The 600-patient Recipi study is a randomized, double-blinded, controlled, parallel group, non-inferiority, Phase III trial designed to gauge the safety and efficacy of Intercept. Subjects undergoing transfusion for acute blood loss during complex cardiac surgeries are slated to be randomized 1:1 to either transfusion with conventional red blood cells or with Intercept-treated cells.
The primary outcomes are the rates of renal impairment at 48 hours, adverse events at 28 days and treatment-emergent antibodies at 75 days. The primary completion date is expected to be Jan. 31, 2020, with an estimated completion date of July 31, 2020, according to ClinicalTrials.gov.
“We are pleased to have started enrollment in Recipi, our pivotal Phase III study,” chief medical officer Dr. Richard Benjamin said in prepared remarks. “This marks another important milestone in advancing our Intercept red blood cell program in the U.S.”
“We always want to be at the forefront of advancing science in the field of transfusion medicine and believe Intercept has the potential to improve the safety profile for transfused RBCs,” added site investigator Dr. Tina Ipe of the Houston Methodist and Weill Cornell Medical College.
In a separate release, Concord, Calif.-based Cerus said it filed for CE Mark registration for Intercept and expects the process to take as long as 15 months.
“The Intercept RBC CE Mark submission is a major milestone in the company’s history and represents the culmination of years of effort to complete the full Intercept portfolio of products to help ensure that patients have access to safe blood transfusions,” president & CEO William Greenman said in prepared remarks. “We are looking forward to working with the regulatory agencies in EMEA to bring this important product to market.”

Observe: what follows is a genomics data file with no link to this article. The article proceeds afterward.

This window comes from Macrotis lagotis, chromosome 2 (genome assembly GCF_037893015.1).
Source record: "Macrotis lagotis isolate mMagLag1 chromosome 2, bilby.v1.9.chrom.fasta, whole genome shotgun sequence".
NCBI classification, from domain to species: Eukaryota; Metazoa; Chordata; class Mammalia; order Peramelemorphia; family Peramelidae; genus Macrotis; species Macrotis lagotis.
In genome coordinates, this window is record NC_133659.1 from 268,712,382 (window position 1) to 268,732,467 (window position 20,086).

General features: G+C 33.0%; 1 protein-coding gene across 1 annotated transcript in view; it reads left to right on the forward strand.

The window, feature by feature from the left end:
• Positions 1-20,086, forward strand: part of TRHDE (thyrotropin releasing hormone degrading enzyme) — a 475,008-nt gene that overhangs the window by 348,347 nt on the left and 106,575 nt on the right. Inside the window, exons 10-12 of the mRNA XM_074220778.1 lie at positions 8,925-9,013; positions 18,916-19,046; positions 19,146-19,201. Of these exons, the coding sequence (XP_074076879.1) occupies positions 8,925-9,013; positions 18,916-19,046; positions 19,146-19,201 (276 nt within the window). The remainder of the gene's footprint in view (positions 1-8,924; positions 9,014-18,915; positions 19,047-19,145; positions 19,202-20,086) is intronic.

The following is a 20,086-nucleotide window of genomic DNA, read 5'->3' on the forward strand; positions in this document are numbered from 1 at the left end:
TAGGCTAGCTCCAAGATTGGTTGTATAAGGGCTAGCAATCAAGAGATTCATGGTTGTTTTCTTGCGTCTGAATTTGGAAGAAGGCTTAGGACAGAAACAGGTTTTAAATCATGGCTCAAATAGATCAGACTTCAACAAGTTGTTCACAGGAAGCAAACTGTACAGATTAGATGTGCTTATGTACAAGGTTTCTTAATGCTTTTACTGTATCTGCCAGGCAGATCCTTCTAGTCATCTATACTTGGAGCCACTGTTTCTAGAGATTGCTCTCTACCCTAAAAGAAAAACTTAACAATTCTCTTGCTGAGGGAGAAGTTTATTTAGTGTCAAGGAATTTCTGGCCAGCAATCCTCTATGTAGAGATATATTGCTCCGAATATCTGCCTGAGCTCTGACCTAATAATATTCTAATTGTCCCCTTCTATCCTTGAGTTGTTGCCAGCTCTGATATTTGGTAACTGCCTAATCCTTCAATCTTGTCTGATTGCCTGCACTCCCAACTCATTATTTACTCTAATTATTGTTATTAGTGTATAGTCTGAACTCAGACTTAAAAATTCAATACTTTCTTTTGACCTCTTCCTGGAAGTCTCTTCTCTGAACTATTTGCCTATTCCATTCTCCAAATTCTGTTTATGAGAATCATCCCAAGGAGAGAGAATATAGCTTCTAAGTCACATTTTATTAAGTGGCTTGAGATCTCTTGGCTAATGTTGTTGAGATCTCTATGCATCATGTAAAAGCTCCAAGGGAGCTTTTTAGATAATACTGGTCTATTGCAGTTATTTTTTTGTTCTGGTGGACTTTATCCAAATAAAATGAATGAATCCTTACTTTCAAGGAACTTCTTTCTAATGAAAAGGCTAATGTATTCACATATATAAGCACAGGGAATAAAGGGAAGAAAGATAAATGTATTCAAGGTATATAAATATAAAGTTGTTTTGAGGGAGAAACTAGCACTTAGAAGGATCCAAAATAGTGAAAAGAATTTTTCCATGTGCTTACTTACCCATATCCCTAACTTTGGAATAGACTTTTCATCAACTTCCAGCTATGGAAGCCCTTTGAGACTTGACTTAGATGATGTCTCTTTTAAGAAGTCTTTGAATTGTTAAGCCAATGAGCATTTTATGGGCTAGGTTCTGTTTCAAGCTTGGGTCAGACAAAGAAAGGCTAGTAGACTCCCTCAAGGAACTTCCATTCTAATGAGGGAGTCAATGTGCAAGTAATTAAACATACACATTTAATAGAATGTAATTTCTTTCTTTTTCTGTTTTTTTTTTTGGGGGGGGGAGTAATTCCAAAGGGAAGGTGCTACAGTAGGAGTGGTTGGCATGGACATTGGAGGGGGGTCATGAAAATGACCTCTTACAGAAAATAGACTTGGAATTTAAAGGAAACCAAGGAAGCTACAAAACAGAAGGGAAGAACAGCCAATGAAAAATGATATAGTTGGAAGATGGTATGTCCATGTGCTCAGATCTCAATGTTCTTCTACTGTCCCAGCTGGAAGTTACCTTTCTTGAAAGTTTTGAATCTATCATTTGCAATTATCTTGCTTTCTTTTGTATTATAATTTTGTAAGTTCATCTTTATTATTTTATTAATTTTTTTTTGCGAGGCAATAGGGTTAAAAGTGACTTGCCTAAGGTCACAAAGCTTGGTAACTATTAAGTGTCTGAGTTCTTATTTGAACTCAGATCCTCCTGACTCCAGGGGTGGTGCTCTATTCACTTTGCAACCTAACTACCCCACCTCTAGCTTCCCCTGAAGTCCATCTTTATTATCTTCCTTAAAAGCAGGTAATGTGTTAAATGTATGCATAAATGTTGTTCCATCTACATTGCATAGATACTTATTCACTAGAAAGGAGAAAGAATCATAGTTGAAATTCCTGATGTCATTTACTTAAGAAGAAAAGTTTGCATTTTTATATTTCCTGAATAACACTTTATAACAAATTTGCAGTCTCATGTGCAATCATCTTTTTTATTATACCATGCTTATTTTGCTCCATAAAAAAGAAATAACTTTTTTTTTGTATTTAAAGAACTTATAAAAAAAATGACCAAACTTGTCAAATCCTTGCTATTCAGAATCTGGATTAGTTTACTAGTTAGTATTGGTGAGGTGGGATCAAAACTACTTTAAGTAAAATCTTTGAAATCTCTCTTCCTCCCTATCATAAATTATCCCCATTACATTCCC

“We anticipate the regulatory review process could exceed 15 months given the breadth of the submission, which covers both device and biologic elements. Our submission will be reviewed by TÜV SÜD, our notified body, and Irish Health Products Regulatory Authority, the competent authority,” added regulatory affairs & quality SVP Carol Moore.
Cerus, which in February raised $58 million with its initial public offering, in May landed a $15 million amendment to its contract with the U.S. Dept. of Health & Human Services’ Biomedical Advanced Research & Development Authority.